Sunday, May 5, 2013

Chapter 2 - The Idea

Chapter 2 - The Idea
It seemed like a good idea at the time. In retrospect, it probably really was just your average mid-life crisis. I realized that my fifteen-year career of software engineering in the microelectronics industry would inevitably be totally erased by the delete key. I felt a need to create something that would be a bit more permanent and solid. Meanwhile, I was being offered early retirement packages on a yearly basis. The first time around, it was tempting. The second time around, it was a sign that perhaps it was time to do something else. The creation of a timber framed home seemed to be that something else.
My first step was the library where I found a single book devoted to the subject of timber framing. Building the Timber Frame House, was inspiring. It spoke of traditions, solidity, engineering, planning and beauty – exactly what I had in mind.
One day, while pondering FORTRAN code in the cafeteria, a co-worker with whom I had shared my fantasy told me that a timber-framed barn was being built right down the street! The next day, I was standing before a magnificent structure, awe and admiration written all over my face. The man, obviously in charge of this creation, said to me, “She is a beauty, isn’t she”. I told him that I would like to learn how to timber-frame and his response, much to my delight was, “why don’t you get up there and help Mike with that dormer then”. Thus began my two-year apprenticeship with Ed.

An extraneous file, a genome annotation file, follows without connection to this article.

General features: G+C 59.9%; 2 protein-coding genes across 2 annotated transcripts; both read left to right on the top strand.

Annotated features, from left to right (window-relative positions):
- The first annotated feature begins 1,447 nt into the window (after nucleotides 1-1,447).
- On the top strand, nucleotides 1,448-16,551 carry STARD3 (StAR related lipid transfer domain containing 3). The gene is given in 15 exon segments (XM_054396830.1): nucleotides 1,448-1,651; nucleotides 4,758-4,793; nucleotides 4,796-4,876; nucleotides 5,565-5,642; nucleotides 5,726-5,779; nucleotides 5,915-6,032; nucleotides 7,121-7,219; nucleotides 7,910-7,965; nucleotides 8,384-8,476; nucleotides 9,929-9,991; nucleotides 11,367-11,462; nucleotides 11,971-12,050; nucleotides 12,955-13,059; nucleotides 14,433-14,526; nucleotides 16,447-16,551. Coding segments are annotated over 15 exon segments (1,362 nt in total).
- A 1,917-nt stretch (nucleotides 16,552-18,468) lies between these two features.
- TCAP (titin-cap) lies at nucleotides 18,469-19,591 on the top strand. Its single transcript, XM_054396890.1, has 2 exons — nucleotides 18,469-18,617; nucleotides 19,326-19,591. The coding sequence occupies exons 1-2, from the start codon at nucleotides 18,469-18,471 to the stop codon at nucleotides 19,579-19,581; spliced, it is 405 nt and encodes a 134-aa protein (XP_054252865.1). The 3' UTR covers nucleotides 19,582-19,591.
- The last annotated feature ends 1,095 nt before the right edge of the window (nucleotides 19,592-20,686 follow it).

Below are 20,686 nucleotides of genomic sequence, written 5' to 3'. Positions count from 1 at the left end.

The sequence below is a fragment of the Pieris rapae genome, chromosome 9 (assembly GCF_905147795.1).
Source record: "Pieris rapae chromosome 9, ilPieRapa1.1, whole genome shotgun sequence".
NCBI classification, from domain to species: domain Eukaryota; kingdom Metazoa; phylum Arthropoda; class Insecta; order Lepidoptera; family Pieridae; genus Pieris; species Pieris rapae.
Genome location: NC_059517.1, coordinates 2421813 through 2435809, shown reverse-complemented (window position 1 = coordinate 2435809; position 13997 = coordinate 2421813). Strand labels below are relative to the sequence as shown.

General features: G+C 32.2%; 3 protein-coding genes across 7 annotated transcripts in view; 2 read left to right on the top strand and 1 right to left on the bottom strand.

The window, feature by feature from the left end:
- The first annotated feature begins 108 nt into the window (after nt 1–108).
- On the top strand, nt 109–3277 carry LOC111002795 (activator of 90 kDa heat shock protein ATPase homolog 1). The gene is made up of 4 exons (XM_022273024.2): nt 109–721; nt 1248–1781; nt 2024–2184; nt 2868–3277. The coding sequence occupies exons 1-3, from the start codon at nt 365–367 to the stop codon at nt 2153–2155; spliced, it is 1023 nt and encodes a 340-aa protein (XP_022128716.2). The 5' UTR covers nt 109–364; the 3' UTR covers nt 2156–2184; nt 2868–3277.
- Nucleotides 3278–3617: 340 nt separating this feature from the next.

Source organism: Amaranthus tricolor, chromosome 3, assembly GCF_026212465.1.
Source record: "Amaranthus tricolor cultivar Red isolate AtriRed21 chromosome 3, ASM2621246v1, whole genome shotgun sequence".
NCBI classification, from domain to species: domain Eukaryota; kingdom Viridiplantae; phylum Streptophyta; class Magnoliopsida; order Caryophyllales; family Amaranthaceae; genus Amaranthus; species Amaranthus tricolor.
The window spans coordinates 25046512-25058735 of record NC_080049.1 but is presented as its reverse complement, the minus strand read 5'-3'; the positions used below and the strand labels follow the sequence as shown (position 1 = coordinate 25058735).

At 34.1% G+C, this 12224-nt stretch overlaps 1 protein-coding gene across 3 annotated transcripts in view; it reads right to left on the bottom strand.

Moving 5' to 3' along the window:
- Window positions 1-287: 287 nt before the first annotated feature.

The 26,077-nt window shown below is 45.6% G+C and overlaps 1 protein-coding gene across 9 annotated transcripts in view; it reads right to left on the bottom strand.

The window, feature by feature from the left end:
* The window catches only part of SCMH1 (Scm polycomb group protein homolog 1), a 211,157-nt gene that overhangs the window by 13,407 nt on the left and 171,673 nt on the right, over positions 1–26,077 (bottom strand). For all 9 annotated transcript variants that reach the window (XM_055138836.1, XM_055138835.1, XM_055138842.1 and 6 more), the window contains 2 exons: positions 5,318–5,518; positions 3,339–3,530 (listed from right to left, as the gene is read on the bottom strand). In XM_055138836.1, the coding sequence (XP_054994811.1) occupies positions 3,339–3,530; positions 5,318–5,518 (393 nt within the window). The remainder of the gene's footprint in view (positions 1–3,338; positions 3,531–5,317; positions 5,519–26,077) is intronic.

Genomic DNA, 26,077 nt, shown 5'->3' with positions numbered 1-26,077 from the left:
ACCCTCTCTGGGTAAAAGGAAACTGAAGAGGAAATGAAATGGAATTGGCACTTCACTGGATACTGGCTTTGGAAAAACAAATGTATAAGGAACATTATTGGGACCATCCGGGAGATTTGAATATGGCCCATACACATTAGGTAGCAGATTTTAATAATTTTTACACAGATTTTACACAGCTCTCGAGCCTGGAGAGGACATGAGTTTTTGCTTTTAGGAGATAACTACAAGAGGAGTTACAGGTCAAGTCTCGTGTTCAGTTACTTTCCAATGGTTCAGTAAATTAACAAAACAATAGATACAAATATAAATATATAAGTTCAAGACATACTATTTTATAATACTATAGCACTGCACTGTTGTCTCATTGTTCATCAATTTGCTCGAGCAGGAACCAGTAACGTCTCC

Linda and I began our plan to build our dream home in the foothills of the Colorado Rocky Mountains. We combined our lifetime of home experience, into a timber-frame plan and in the fall of 1993, eagerly sought the advice of the few local timber-framing experts that we could locate. It seemed logical to visit a timber framer in New Hampshire. Much to our dismay, our plan was far too simple to get a major timber framers attention. It was suggested that we talk to one of the many smaller timber-framing outfits. We obtained estimates from two of these outfits in the $65,000 range just for the frame. This was quite a bit more than we had in mind. Linda summed up the situation with her own wisdom, “It’s just you and me baby”.
While pondering the plan, writing software, contemplating early retirement and apprenticing on weekends and holidays, the 100-foot tall tulip poplar tree within a few feet of my house died. I contacted a fellow name Keith who owned a portable saw mill. In the course of creating beautiful tulip poplar boards, Keith assured me that he could also create the oak timbers to build our timber-framed home. The idea of timbers from oak trees was new to Keith and he was delighted that I also wanted the boards that would result from heart cut timbers. We were relieved that these oak trees would be cut down anyway to clear land, which was his primary business.
With a plan and a source of materials in hand, Linda and I began what I assured her would be a two year project. Three years later, in early 1999, we stood in awe of our magnificent timber-frame and sat on the main beam watching the sunset.

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